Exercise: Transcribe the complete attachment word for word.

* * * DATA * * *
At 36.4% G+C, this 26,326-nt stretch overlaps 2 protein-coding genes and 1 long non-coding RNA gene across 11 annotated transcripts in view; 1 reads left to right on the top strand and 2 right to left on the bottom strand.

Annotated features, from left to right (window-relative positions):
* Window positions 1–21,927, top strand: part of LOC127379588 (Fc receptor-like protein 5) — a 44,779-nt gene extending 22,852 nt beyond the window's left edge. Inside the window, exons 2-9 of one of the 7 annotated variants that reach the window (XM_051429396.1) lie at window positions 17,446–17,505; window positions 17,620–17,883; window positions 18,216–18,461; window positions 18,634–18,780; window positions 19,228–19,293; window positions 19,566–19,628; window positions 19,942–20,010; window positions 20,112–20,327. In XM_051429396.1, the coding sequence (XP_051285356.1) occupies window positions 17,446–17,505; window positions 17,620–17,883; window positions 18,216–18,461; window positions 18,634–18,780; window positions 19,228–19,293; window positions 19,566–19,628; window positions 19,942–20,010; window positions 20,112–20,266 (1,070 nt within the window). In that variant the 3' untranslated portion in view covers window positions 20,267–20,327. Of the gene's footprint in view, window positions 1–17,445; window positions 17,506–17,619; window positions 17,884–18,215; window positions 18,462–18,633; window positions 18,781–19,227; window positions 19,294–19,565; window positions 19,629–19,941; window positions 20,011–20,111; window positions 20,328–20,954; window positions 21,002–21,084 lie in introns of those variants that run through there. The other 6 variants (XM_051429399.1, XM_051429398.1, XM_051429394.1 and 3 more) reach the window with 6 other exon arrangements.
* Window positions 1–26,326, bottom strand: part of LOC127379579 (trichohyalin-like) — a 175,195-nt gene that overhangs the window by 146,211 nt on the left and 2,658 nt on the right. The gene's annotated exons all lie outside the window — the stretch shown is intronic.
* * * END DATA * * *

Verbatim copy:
At 36.4% G+C, this 26,326-nt stretch overlaps 2 protein-coding genes and 1 long non-coding RNA gene across 11 annotated transcripts in view; 1 reads left to right on the top strand and 2 right to left on the bottom strand.

Annotated features, from left to right (window-relative positions):
* Window positions 1–21,927, top strand: part of LOC127379588 (Fc receptor-like protein 5) — a 44,779-nt gene extending 22,852 nt beyond the window's left edge. Inside the window, exons 2-9 of one of the 7 annotated variants that reach the window (XM_051429396.1) lie at window positions 17,446–17,505; window positions 17,620–17,883; window positions 18,216–18,461; window positions 18,634–18,780; window positions 19,228–19,293; window positions 19,566–19,628; window positions 19,942–20,010; window positions 20,112–20,327. In XM_051429396.1, the coding sequence (XP_051285356.1) occupies window positions 17,446–17,505; window positions 17,620–17,883; window positions 18,216–18,461; window positions 18,634–18,780; window positions 19,228–19,293; window positions 19,566–19,628; window positions 19,942–20,010; window positions 20,112–20,266 (1,070 nt within the window). In that variant the 3' untranslated portion in view covers window positions 20,267–20,327. Of the gene's footprint in view, window positions 1–17,445; window positions 17,506–17,619; window positions 17,884–18,215; window positions 18,462–18,633; window positions 18,781–19,227; window positions 19,294–19,565; window positions 19,629–19,941; window positions 20,011–20,111; window positions 20,328–20,954; window positions 21,002–21,084 lie in introns of those variants that run through there. The other 6 variants (XM_051429399.1, XM_051429398.1, XM_051429394.1 and 3 more) reach the window with 6 other exon arrangements.
* Window positions 1–26,326, bottom strand: part of LOC127379579 (trichohyalin-like) — a 175,195-nt gene that overhangs the window by 146,211 nt on the left and 2,658 nt on the right. The gene's annotated exons all lie outside the window — the stretch shown is intronic.